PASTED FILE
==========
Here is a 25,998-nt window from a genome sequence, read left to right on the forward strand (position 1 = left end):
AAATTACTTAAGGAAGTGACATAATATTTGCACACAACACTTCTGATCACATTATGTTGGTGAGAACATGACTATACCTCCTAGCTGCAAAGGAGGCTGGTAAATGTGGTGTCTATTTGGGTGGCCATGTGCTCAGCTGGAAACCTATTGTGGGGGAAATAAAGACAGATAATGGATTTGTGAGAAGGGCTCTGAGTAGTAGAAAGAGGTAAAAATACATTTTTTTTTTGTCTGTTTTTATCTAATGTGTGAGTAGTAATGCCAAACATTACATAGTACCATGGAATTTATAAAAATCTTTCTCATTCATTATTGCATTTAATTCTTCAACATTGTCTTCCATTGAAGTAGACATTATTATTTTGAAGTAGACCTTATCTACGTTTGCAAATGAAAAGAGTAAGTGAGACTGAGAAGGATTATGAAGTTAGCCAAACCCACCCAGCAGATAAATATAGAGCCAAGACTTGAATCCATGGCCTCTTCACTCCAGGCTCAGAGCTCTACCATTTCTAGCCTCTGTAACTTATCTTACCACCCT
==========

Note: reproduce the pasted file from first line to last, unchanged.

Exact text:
Here is a 25,998-nt window from a genome sequence, read left to right on the forward strand (position 1 = left end):
AAATTACTTAAGGAAGTGACATAATATTTGCACACAACACTTCTGATCACATTATGTTGGTGAGAACATGACTATACCTCCTAGCTGCAAAGGAGGCTGGTAAATGTGGTGTCTATTTGGGTGGCCATGTGCTCAGCTGGAAACCTATTGTGGGGGAAATAAAGACAGATAATGGATTTGTGAGAAGGGCTCTGAGTAGTAGAAAGAGGTAAAAATACATTTTTTTTTTGTCTGTTTTTATCTAATGTGTGAGTAGTAATGCCAAACATTACATAGTACCATGGAATTTATAAAAATCTTTCTCATTCATTATTGCATTTAATTCTTCAACATTGTCTTCCATTGAAGTAGACATTATTATTTTGAAGTAGACCTTATCTACGTTTGCAAATGAAAAGAGTAAGTGAGACTGAGAAGGATTATGAAGTTAGCCAAACCCACCCAGCAGATAAATATAGAGCCAAGACTTGAATCCATGGCCTCTTCACTCCAGGCTCAGAGCTCTACCATTTCTAGCCTCTGTAACTTATCTTACCACCCT